JEFFREY LYNCH speaks on behalf of the Rhode Island Association of Fire Marshals last Monday at the State House fire code hearing.
PBN PHOTO BY STEPHANIE EWENS
By Natalie Myers, PBN Staff Writer
The debate over the fire safety codes that Rhode Island adopted after the fire at The Station nightclub continued last week at the second hearing of the 2007-08 House Oversight Commission to Study the Ramifications of the Fire Safety Code.
Though the panel’s first hearing had focused on businesses and the impact of the fire code on them, this time legislators wanted to hear from the fire marshals enforcing the codes.
George Calise, deputy fire marshal for Providence, said some fine-tuning of the codes is needed, but he warned against making “radical changes,” which he said “would only serve to confuse the citizenry, confuse the design professionals and confuse the fire code enforcement authorities and developers.
“The last thing we need in this process is more confusion and uncertainty,” he added.
But business groups and municipal officials, who came out in force again, called for bigger changes.
Jerry Meyer, president of the East Greenwich Chamber of Commerce and spokesman for the Rhode Island Chamber of Commerce Coalition, which represents 13 Chambers, testified on behalf of East Greenwich businesses and nonprofits suffering from costs associated with compliance.
The Greenwich Odeum, the city’s only downtown theater, had its occupancy rating reduced by 25 percent because it lacked sprinklers. It could no longer make enough money to stay open, Meyer said, and it could not afford the cost of sprinklers.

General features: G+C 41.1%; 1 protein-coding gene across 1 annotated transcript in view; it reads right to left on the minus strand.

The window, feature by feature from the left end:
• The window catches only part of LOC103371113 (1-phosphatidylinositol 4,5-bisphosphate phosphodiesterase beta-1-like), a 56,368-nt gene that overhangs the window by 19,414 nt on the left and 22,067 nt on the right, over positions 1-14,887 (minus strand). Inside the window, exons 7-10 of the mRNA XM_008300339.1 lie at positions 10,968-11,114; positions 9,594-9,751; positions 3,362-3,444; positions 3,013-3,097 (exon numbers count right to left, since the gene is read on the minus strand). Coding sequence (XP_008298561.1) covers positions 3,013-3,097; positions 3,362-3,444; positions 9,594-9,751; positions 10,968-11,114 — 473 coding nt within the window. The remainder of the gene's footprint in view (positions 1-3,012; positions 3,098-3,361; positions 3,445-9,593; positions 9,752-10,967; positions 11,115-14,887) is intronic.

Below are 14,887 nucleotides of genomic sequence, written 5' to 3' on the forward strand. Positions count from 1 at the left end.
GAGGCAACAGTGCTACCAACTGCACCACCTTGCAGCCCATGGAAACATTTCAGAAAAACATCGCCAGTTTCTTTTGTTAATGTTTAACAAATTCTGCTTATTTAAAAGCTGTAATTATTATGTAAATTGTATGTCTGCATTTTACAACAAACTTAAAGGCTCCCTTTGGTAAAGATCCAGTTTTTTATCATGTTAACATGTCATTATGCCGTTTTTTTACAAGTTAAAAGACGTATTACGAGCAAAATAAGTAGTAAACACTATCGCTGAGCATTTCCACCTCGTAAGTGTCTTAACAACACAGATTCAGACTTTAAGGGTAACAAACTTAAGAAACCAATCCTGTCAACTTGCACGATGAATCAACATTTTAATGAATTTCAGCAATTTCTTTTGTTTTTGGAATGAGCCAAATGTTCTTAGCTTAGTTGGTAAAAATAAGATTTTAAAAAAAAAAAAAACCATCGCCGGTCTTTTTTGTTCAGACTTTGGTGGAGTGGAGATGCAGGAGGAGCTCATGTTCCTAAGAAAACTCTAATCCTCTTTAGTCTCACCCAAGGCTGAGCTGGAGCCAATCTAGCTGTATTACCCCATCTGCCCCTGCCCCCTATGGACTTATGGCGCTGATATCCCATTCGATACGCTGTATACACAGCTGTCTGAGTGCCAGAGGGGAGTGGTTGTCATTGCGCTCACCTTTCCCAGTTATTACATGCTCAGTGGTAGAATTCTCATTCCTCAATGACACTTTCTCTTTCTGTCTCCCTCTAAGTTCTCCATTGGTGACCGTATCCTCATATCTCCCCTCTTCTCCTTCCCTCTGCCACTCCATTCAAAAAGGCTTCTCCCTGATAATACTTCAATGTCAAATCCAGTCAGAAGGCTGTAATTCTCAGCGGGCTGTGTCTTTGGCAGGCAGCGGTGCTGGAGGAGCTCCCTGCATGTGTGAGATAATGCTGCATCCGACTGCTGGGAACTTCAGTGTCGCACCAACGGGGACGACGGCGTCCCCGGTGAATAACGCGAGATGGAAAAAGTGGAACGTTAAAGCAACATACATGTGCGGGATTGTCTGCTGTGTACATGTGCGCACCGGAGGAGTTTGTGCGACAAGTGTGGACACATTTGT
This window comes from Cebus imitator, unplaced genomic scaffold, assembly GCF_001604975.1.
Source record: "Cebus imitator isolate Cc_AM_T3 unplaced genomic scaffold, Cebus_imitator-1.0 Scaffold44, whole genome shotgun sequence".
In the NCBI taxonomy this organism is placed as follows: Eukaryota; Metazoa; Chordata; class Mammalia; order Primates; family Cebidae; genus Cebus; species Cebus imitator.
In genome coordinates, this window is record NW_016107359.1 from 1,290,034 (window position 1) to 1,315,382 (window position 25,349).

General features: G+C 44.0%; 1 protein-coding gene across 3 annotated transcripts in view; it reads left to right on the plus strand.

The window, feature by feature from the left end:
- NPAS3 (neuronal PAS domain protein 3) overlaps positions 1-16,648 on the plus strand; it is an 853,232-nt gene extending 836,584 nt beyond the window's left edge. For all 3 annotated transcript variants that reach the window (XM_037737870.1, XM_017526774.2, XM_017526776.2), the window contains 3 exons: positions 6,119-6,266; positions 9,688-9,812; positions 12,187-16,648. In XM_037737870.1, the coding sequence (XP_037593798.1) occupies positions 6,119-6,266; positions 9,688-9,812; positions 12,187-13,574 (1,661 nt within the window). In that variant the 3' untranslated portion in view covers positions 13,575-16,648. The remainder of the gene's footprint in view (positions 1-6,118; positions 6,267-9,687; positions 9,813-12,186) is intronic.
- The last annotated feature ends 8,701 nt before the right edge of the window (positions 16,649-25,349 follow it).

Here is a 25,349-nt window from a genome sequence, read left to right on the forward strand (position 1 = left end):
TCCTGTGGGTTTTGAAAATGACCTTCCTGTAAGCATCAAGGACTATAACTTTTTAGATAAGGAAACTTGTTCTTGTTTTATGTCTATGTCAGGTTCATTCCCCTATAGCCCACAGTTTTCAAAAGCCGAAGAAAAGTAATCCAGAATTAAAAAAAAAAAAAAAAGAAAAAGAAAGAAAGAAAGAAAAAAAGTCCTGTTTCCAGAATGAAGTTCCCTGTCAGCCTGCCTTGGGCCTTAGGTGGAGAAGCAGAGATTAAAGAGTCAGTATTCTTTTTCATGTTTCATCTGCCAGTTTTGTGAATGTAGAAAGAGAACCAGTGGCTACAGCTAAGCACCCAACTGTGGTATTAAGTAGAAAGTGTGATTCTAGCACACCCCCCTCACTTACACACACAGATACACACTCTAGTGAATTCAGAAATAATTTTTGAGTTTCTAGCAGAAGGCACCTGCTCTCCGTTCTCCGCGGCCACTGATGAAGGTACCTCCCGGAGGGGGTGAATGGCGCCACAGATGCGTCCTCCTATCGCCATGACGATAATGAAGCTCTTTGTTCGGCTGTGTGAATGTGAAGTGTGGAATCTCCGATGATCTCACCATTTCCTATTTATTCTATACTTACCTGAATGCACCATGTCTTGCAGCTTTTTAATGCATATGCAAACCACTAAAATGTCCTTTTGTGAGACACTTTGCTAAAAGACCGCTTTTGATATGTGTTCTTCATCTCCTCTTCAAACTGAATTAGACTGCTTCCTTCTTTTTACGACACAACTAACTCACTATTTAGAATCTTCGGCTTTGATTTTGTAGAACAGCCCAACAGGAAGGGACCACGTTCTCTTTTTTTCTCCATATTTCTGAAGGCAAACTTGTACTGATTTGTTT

“The Odeum is effectively closed, out of business because of this code,” he said. “The income it brought to our restaurants and surrounding businesses is lost.”
“Let the tweaking begin … or any adjustments that need to be made to this code as soon as possible,” he added.
Meyer also asked, on behalf of the Chamber Coalition, that the commission recognize that school buildings should not be subject to the same rules as nightclubs. East Greenwich has had to redirect more than $1 million to fire alarm upgrades in schools, some for a school that will be demolished in the next few years, he said.
Cumberland Mayor Daniel McKee testified that the cost of fire code work for schools in his town is about $8 million, although much of that is not due to upgrades, since the town is also building a new high school.
After listening to the Chambers’ and town officials’ testimony, Thomas Coffey, executive director of the R.I. Fire Safety Code Board of Appeal and Review, said: “It appears that the major issues we have here are the costs of the sprinkler coverage and the fire alarm coverage. I don’t think there’s any business that’s come before us and said, ‘We have a problem putting up exit signs.’ ”
He suggested that the commission and state fire authorities work together to focus on those two issues, which “seem to be a thread of all the arguments,” he said.
Coffey used the Odeum as an example. Having the option of an alternative sprinkler system or a limited-coverage sprinkler system that would have lowered the cost could have helped, he said.
Rep. Joseph A. Trillo, R-Warwick, co-chair of the commission, said it’s time to start working out the details of what should be amended.
“I don’t know when or where that will take place. It will be a more nuts-and-bolts conversation,” he said.
What Trillo does know, he said, is that he doesn’t like the fact that local fire authorities in cities and towns have the power to give cease-and-desist orders to stop businesses from operating without getting prior approval from a higher authority such as the state fire marshal’s office or board of appeals.
“That’s a power I am concerned about,” he said. “I’m not so sure we shouldn’t take that power back.”